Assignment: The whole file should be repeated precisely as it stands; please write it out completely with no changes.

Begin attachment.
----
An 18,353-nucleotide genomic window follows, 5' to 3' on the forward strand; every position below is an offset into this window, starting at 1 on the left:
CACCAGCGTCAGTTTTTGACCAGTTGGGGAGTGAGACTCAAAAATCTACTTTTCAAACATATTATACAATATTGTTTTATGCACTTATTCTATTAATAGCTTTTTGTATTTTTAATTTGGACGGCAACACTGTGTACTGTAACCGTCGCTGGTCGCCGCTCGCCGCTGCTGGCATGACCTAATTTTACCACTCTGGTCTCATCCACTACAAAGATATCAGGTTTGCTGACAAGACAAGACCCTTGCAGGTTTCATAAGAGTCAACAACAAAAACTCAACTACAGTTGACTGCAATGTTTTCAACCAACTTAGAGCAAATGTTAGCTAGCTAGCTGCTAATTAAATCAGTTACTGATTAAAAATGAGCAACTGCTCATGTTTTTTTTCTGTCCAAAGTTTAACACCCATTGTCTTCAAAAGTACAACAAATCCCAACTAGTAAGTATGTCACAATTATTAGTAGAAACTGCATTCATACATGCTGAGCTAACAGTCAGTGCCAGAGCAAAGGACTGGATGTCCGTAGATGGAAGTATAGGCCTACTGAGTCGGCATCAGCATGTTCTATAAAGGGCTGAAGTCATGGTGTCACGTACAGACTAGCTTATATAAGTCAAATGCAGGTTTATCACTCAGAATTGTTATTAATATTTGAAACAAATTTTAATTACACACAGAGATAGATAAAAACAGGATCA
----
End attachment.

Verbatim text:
An 18,353-nucleotide genomic window follows, 5' to 3' on the forward strand; every position below is an offset into this window, starting at 1 on the left:
CACCAGCGTCAGTTTTTGACCAGTTGGGGAGTGAGACTCAAAAATCTACTTTTCAAACATATTATACAATATTGTTTTATGCACTTATTCTATTAATAGCTTTTTGTATTTTTAATTTGGACGGCAACACTGTGTACTGTAACCGTCGCTGGTCGCCGCTCGCCGCTGCTGGCATGACCTAATTTTACCACTCTGGTCTCATCCACTACAAAGATATCAGGTTTGCTGACAAGACAAGACCCTTGCAGGTTTCATAAGAGTCAACAACAAAAACTCAACTACAGTTGACTGCAATGTTTTCAACCAACTTAGAGCAAATGTTAGCTAGCTAGCTGCTAATTAAATCAGTTACTGATTAAAAATGAGCAACTGCTCATGTTTTTTTTCTGTCCAAAGTTTAACACCCATTGTCTTCAAAAGTACAACAAATCCCAACTAGTAAGTATGTCACAATTATTAGTAGAAACTGCATTCATACATGCTGAGCTAACAGTCAGTGCCAGAGCAAAGGACTGGATGTCCGTAGATGGAAGTATAGGCCTACTGAGTCGGCATCAGCATGTTCTATAAAGGGCTGAAGTCATGGTGTCACGTACAGACTAGCTTATATAAGTCAAATGCAGGTTTATCACTCAGAATTGTTATTAATATTTGAAACAAATTTTAATTACACACAGAGATAGATAAAAACAGGATCA